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Ammo technicians with Ammo Company, 1st Supply Battalion, conduct practical application procedures before moving on to the live grenade range aboard Marine Corps Base Camp Pendleton, Sept. 16, 2014. It was part of the annual training to refresh the Marine’s ability to function with a live grenade. The live-fire ranges were part of an annual training package to keep the Marines confident and proficient with each weapon system.

Photo by Lance Cpl. William Perkins

Bullets don’t fly without 1st Supply

29 Sep 2014 | Lance Cpl. William Perkins

CAMP PENDLETON, Calif. - Marines with Ammo Company, 1st Supply Battalion conducted a variety of live-fire ranges aboard Marine Corps Base Camp Pendleton, California, Sept. 15-18, 2014. The training was part of an annual exercise held by the ammo technicians to introduce or familiarize them with the weapon systems they support.

The Marines learned to transport, employ, and operate the weapons after receiving classes and hands-on training.

Chief Warrant Officer 2 Bryant Wall, the Field Ammunition Supply Point officer in charge, said the company was broken up into two platoons during the exercise. While one platoon was at the FASP running the logistical side of the exercise, the other was in the training area on the live-fire ranges. The Marines kicked off the week with the M1014 Benelli shotgun and learned how to manipulate the weapon system in a tactical manner. Grenades were later employed along with light and heavy machine guns including the M2 .50-caliber machine gun and Mk19 automatic grenade launcher. The last range required the Marines to carry and fire AT-4 rocket launchers. Classes were held to ensure the Marines understood the abilities and employment of each weapon system.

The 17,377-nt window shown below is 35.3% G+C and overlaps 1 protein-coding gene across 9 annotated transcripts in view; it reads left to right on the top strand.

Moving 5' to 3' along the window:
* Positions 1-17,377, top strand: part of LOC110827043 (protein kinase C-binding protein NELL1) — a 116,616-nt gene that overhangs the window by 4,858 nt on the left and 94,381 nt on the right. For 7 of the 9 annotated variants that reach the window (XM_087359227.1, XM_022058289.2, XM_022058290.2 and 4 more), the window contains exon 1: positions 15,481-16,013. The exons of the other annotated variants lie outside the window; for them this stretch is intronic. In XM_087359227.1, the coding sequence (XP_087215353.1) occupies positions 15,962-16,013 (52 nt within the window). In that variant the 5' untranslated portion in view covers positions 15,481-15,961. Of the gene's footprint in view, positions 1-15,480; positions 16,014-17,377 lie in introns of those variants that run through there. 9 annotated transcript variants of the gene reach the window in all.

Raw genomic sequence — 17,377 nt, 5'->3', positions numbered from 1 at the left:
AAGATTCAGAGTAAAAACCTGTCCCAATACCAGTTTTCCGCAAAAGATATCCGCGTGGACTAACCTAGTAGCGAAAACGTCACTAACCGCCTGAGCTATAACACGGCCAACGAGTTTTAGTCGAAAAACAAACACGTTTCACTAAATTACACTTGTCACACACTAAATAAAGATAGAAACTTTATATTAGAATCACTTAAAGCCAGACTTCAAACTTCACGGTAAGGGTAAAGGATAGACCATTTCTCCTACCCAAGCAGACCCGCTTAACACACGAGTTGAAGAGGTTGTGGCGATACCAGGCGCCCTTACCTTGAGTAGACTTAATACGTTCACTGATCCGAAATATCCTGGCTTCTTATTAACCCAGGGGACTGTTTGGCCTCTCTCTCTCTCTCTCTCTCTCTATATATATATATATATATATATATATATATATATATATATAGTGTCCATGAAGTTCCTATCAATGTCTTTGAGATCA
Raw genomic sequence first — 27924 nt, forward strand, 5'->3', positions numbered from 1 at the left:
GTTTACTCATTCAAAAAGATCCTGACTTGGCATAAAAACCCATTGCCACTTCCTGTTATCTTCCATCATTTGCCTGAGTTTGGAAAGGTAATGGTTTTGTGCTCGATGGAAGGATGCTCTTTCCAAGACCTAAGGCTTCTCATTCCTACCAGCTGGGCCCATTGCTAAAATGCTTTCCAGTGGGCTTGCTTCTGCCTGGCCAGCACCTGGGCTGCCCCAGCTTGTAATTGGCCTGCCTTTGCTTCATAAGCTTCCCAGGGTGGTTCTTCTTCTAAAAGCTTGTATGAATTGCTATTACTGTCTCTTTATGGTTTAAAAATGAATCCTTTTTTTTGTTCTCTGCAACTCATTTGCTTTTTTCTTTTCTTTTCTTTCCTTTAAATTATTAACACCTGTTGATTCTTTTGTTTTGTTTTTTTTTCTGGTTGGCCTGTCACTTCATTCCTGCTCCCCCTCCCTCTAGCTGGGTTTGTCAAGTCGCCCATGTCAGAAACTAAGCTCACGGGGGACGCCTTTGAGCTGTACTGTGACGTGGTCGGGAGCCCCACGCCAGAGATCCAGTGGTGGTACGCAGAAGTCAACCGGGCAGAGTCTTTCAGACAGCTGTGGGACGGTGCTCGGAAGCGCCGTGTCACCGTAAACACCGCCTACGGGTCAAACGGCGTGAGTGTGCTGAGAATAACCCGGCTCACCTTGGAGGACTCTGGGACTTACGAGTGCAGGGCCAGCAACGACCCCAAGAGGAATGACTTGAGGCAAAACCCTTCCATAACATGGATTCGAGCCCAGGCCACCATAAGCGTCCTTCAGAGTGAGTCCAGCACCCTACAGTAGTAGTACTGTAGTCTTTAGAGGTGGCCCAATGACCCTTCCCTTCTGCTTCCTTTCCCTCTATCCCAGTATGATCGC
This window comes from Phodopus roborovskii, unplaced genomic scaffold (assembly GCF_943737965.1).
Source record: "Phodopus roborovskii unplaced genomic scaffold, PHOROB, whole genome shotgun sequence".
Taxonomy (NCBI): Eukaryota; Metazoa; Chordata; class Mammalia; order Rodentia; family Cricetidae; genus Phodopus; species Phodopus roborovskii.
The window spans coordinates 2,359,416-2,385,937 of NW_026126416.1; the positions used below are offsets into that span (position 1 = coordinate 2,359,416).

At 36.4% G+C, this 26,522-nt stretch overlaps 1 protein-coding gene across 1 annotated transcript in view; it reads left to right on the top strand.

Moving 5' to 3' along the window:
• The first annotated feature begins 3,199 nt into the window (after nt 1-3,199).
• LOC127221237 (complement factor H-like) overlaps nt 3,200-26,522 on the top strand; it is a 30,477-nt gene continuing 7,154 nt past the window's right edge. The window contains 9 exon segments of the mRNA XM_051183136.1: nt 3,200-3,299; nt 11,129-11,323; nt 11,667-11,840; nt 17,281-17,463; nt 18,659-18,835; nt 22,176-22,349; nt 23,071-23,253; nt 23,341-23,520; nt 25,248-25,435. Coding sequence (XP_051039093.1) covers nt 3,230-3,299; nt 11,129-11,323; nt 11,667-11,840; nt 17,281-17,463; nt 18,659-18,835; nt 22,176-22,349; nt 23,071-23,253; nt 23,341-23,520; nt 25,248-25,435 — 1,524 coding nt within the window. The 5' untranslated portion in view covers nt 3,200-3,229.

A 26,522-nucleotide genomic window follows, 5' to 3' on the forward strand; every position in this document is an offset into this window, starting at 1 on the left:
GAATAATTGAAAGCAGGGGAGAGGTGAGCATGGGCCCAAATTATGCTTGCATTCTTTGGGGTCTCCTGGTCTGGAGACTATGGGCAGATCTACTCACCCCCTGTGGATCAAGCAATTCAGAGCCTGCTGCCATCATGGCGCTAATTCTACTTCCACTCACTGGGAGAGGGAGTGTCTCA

Sergeant Mary Swanson, a platoon sergeant with Ammo Company, 1st Supply Battalion, said some of the Marines were nervous about some of the larger, more complex ranges like the AT-4 and grenade range because most non-infantry Marines never have the opportunity to fire them.

"We see this kind of ammo every day, but we never really have the opportunity to shoot it," Swanson said.

Once the Marines shouldered the weapons, however, the established training and muscle memory kicked in, leading to impacts on target.

After completing the first week running through the variety of standard weapons, the Marines spent two days in the Infantry Immersion Trainer to test their comprehension and application of basic military operations in urban terrain.

"My Marines gain two things from this training; proficiency in their MOS and their basic combat skills are enhanced," said Wall.

The Marines of Ammo Company will continue to feed I Marine Expeditionary Force the rounds it needs to defeat its foes, and also now have the skills to employ the weapons they support in their day-to-day operations.


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